Words by Hannah Burchill // Photos by Marie Ketring
It’s hard to tell which choice came easier for Randi Yoder, senior vice president and chief development officer at Minnesota Public Radio: a life in Minneapolis or a career in nonprofits. Speaking to a group of YNPN-TC members and Pollenites, Randi explained that it was the exceptional nonprofit culture, as well as national recognition in the arenas of education, community development, and urban development, that drew her to the area to start her career. The parks and lakes didn’t hurt either.
Since arriving in the Twin Cities, Randi has brought her brand of determined and forthright leadership to organizations large and small. Reflecting over a career that has carried her through multiple major giving campaigns, a return to school for a master’s degree, a break to take care of young children, and multiple stints in consulting, Randi dished out advice to young professionals to help guide them in keeping the nonprofit sector as strong as it was when she first joined.
“It’s very encouraging to me to see the caliber of young talent coming into the nonprofit sector.”
Five Must-Know Nonprofit Tips and Tricks
Think Bold, Take Risks
When Randi took the reins as associate dean of external affairs at the University of Minnesota Carlson School of Management, she had no development experience and hadn’t lobbied before. Within nine months, she and her team had completed a $45 million building campaign. In her next position as vice president of advancement at St. Catherine’s University, she launched what was to be an $80 million campaign. Randi notes that young professionals should not apologize if they don’t know everything—this provides opportunity to collaborate and learn from one another.
“If you’re younger and bringing in new ideas, you have to be persistent,” Randi advises. Coming from a family of “quiet leaders,” Randi suggests finding a leadership style that fits your individual personality and to seek out new ways to lead either at work or through volunteering.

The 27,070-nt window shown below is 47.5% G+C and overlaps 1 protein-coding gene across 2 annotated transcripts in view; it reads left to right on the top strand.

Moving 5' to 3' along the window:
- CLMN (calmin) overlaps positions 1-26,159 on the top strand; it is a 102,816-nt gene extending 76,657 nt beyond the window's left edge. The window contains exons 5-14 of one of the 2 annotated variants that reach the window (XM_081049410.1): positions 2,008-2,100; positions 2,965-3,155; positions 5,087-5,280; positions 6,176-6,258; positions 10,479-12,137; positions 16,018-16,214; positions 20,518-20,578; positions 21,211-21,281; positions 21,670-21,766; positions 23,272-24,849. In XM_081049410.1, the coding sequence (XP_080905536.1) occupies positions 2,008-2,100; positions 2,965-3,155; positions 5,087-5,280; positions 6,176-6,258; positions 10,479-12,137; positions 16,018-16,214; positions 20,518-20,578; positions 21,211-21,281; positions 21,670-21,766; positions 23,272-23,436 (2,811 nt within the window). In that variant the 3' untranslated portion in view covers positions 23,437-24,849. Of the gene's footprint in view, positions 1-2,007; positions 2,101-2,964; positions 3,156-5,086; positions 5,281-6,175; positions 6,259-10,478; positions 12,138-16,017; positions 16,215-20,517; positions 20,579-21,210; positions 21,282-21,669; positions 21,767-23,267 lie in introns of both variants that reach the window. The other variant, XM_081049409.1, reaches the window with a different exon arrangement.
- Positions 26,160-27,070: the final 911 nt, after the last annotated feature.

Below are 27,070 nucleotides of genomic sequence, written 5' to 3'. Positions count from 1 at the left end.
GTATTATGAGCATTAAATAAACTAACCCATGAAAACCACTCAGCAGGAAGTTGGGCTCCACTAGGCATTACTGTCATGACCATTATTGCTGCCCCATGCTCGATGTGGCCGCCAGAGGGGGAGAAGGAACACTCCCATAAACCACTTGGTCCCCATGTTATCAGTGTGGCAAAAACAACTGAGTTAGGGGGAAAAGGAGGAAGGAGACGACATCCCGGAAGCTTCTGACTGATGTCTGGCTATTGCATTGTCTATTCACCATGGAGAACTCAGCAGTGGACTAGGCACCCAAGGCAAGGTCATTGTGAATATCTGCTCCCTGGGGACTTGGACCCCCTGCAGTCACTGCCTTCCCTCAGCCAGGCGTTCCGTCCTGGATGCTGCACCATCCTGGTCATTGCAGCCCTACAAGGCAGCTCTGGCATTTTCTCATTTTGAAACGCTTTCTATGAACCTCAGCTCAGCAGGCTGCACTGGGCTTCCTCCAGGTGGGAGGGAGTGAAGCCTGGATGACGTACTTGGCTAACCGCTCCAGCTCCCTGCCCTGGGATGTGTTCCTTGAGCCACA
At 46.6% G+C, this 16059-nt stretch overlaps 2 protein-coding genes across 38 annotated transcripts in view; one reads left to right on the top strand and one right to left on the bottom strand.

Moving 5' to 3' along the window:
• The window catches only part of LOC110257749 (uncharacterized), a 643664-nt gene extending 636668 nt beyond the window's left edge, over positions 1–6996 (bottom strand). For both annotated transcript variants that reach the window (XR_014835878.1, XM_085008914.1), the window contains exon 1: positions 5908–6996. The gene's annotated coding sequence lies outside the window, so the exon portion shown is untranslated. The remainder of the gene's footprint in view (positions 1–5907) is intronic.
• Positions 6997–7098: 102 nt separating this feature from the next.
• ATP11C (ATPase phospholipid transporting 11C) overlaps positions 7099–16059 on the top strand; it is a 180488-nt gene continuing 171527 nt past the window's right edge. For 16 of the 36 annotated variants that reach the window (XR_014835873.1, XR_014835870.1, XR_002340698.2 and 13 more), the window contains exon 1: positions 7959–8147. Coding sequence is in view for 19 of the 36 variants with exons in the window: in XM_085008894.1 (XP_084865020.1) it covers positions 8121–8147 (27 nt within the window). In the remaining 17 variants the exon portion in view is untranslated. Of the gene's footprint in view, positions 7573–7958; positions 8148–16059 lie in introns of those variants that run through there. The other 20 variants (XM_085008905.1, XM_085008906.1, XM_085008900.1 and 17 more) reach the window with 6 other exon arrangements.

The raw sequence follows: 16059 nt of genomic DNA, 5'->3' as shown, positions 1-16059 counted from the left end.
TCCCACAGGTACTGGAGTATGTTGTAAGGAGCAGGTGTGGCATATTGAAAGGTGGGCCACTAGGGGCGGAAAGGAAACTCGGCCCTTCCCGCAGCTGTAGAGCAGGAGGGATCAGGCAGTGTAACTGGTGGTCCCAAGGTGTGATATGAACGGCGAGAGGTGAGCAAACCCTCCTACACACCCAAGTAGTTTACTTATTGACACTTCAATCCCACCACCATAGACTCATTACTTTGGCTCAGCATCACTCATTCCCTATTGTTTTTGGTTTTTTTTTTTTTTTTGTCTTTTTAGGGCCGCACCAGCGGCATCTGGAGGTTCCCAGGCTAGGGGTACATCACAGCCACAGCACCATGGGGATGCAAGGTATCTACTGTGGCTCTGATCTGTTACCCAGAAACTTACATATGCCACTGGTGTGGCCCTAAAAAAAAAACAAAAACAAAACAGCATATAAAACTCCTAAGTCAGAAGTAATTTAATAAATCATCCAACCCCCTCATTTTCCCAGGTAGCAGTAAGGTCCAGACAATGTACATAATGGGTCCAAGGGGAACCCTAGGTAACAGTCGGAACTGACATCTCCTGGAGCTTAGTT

“You don’t have to be a ‘noisy’ leader to be effective.”
Give It (At Least) A Year
There is no clear career path when working in nonprofits, but allowing a full cycle for new opportunities to come up will give you time to build new skills and allow for greater clarity and vision. Sometimes you burn out. Sometimes roles don’t fit the way we think they should. Recognizing the needs of the self allows young professionals the breathing room they need to be present in the moment outside work hours.
“Don’t be afraid of wealth. Don’t be afraid of wealthy people. Don’t be afraid of CEOs,” Randi says. “Get to know those who power your organization.”
Keep Up With Trends
Philanthropy used to be easier, Randi concedes. Individual donors are now more educated, sophisticated, and expect more from their giving. And in a field that is seeing more global competition, the young nonprofit professional has to work smarter. But this should also lead to a greater satisfaction in the field.
“The joy of major giving in nonprofits is the deep relationships we form. I don’t know what can replace that.”
This piece is a summary of a conversation with Randi Yoder, which took place at MPR on April 10, 2015, as part of Pollen and YNPN-TC’s joint Breakfast of Champions series. For more information, or to register for an upcoming event, check ynpntwincities.org.